We asked our Facebook followers, “If they could get one question, and only one question, about your land, answered by an expert, what would it be?” Here are the top three questions we heard. Any of them sound familiar?
1. How do I keep my woods healthy and bug-free?
The word healthy is often used to describe something free of sickness or injury, but when we use it describe our woods we have to remember that a healthy woods is not free of insects or diseases or dead trees, but it’s the ability for your woodland to withstand and recover from insect and disease outbreaks and extreme weather conditions that make it healthy or not.
Healthy woods come in many varieties and are constantly changing. The best way you can tell if your woodland is healthy is by getting out and knowing it better. Walking your woods frequently and during different seasons allows you to spot any early signs of trouble so you can seek immediate assistance. Taking a walk in your woods with your County Forester can help diagnose the current health of your woods and provide you the best ways to protect the health of your woodland.
2. What is oak wilt, and how do I treat it?
Oak wilt is caused by a fungus that deprives the tree of water. It is often carried by sap-feeding beetles that are attracted to open wounds on oak trees, but it can also travel through the roots and infect nearby trees making it difficult to control. Prevention is key to protecting your oaks from oak wilt because once it is present in your woods it can be very difficult to manage. If you are currently dealing with oak wilt, this publication, Oak Wilt Management Options, is a thorough explanation of the disease with management options. You can also request a FREE visit with your County Forester to discuss your options.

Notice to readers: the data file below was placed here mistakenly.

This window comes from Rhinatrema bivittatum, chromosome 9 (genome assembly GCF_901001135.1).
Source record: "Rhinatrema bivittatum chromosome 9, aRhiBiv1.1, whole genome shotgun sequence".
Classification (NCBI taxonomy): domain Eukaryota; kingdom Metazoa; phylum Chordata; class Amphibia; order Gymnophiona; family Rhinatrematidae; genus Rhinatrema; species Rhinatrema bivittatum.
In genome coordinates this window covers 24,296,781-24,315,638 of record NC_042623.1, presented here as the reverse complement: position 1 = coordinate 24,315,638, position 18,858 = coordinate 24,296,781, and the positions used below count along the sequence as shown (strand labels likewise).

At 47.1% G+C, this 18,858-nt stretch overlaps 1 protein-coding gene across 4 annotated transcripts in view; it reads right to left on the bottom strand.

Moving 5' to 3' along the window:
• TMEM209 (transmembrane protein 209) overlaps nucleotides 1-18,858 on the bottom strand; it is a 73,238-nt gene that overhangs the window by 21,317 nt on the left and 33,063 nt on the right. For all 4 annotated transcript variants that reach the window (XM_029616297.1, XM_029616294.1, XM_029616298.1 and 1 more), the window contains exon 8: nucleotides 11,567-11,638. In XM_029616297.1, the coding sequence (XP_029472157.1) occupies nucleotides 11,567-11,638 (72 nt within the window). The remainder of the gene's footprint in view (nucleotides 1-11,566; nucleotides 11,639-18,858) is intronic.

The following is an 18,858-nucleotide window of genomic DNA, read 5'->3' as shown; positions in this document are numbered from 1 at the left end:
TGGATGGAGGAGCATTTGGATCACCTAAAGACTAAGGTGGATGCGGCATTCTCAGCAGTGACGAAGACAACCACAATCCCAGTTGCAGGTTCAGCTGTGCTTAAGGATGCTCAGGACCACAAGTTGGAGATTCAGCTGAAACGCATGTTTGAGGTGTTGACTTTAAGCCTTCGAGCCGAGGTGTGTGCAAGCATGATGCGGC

3. How do I keep up with invasives?
Invasives can be a constant battle and knowing where to start can be overwhelming. You’ll first want to identify which invasive species you have and then make a plan as to how you will remove and manage the spread of them. You should avoid introducing invasives to other parts of your woodland by making sure boots and equipment are clean and keeping your eye on these areas for any early signs of invasives. To learn more about common invasives species and their treatment options, visit our section on invasives. And as always, your County Forester is available to help you identify and make a plan to control your invasives, and they can even connect you to programs that can help cover the costs of removing invasives.